First man atop Everest

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When Sir Edmund Hillary died earlier this month, the world lost not only a brave adventurer but a humanitarian and inspiring personality.

To some, Hillary is known only for the first line of his Jan. 11 obituary in The New York Times: on May 29, 1953, he and Nepalese climber Tenzing Norgay became the first humans known to reach the summit of Mount Everest at 29,035 feet above sea level.

On Jan. 11, The London Times reported Hillary was a citizen of New Zealand by birth and a beekeeper by trade. He was a towering man – 6 feet, 5 inches tall – whose physical accomplishments rightfully earned him the title of world explorer. According to his book, “The Ascent of Everest,” by the time he climbed to the summit in 1953, he already had scaled 11 other peaks of more than 20,000 feet in the Himalayas. He crossed Antarctica and reached the South Pole in 1958, and wrote about the experience in his book, “No Latitude for Error.” In 1985 he landed a plane at the North Pole and became the first man to complete the hat trick of standing at both poles and the top of Everest.

Besides conquering Earth’s most hazardous climates, Hillary also chose to fill his life with service to others. He was a member of the Royal New Zealand air force during World War II; New Zealand’s ambassador to India, Bangladesh and Nepal; president of his country’s Peace Corps; and founder of the Sir Edmund Hillary Himalayan Trust.

Hillary’s forgotten legacy – and maybe his most important – was his role as a conservationist and philanthropist. His efforts led Nepal to establish the area surrounding Mount Everest as a national park. The London Times reported his foundation built 26 schools, more roads and health clinics in Nepal.

Hillary has been the hero of ambitious mountain climbers the world over, as well as children who learn his name and would-be adventurers who live in nature and attempt to tame it. But Hillary probably hoped he would be remembered for the mountain he worked so hard to preserve, by the schoolchildren who study in the buildings his foundation built and in honor of his respect for the environment.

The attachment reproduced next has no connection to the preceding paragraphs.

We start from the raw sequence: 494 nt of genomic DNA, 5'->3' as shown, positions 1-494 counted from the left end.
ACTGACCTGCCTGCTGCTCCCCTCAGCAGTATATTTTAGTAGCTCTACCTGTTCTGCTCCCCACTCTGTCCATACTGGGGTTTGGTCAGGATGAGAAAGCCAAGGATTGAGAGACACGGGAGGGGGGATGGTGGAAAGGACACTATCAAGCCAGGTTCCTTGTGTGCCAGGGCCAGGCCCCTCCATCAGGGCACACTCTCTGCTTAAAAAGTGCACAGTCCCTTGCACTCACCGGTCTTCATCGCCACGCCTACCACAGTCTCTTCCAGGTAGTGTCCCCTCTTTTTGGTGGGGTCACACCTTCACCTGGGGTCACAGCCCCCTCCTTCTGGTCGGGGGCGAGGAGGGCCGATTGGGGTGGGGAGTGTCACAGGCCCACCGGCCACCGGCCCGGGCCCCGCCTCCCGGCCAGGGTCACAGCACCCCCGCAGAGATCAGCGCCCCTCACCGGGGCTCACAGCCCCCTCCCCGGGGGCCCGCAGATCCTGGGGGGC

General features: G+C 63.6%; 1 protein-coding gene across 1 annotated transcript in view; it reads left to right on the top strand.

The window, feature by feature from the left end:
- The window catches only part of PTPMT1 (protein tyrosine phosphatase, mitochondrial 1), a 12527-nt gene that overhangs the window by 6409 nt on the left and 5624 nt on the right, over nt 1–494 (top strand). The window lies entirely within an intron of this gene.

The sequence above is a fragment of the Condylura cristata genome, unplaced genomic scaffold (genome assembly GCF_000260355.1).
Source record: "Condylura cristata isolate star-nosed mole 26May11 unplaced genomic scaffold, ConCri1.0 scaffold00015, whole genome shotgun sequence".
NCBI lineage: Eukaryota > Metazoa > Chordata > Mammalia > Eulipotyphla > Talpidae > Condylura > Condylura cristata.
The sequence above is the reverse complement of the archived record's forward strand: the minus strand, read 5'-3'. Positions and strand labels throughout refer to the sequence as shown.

Hillary, humble and hardworking, showed us big achievements are not out of reach. Few of us will climb the world’s highest mountain or accomplish similar feats of incredible strength and endurance, but whatever our goals and aspirations, Hillary emphasized the most important factors in success are desire and personal commitment. He reminded us that, “It is not the mountain we conquer, but ourselves.”

He used his fame as a renowned explorer not to advance his own particular agenda but to raise awareness of the social, economic, environmental and health conditions in Nepal. After Hillary reached the top of Everest in May 1953, doing what so many had called impossible, his journey had just begun. It is for a lifetime of achievement – the work that came after his grueling conquest of that great mountain – that he is even more deserving of our respect.

Sir Edmund Hillary died of a heart attack in New Zealand on Jan. 11. He was 88.

Joe Vossen is a senior in political science. Please send comments to opinion@spub.ksu.edu.

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